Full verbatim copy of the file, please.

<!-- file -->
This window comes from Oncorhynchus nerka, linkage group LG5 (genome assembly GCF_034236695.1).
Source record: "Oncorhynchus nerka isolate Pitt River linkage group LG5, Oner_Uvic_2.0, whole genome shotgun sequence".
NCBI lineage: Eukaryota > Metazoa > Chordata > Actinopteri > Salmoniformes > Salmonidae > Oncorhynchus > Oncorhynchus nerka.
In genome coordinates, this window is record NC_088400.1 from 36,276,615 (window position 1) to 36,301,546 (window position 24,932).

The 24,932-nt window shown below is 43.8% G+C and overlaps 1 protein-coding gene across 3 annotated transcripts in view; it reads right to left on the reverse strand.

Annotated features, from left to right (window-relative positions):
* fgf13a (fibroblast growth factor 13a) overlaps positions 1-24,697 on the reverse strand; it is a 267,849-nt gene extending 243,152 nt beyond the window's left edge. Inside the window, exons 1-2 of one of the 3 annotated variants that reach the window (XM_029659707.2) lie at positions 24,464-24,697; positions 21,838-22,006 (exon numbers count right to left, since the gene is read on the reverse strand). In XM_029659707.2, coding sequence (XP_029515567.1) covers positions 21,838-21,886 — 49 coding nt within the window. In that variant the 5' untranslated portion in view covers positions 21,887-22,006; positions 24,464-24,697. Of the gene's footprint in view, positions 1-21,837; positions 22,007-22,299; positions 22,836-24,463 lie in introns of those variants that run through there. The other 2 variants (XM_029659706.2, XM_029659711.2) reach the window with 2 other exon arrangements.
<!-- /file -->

This window comes from Oncorhynchus nerka, linkage group LG5 (genome assembly GCF_034236695.1).
Source record: "Oncorhynchus nerka isolate Pitt River linkage group LG5, Oner_Uvic_2.0, whole genome shotgun sequence".
NCBI lineage: Eukaryota > Metazoa > Chordata > Actinopteri > Salmoniformes > Salmonidae > Oncorhynchus > Oncorhynchus nerka.
In genome coordinates, this window is record NC_088400.1 from 36,276,615 (window position 1) to 36,301,546 (window position 24,932).

The 24,932-nt window shown below is 43.8% G+C and overlaps 1 protein-coding gene across 3 annotated transcripts in view; it reads right to left on the reverse strand.

Annotated features, from left to right (window-relative positions):
* fgf13a (fibroblast growth factor 13a) overlaps positions 1-24,697 on the reverse strand; it is a 267,849-nt gene extending 243,152 nt beyond the window's left edge. Inside the window, exons 1-2 of one of the 3 annotated variants that reach the window (XM_029659707.2) lie at positions 24,464-24,697; positions 21,838-22,006 (exon numbers count right to left, since the gene is read on the reverse strand). In XM_029659707.2, coding sequence (XP_029515567.1) covers positions 21,838-21,886 — 49 coding nt within the window. In that variant the 5' untranslated portion in view covers positions 21,887-22,006; positions 24,464-24,697. Of the gene's footprint in view, positions 1-21,837; positions 22,007-22,299; positions 22,836-24,463 lie in introns of those variants that run through there. The other 2 variants (XM_029659706.2, XM_029659711.2) reach the window with 2 other exon arrangements.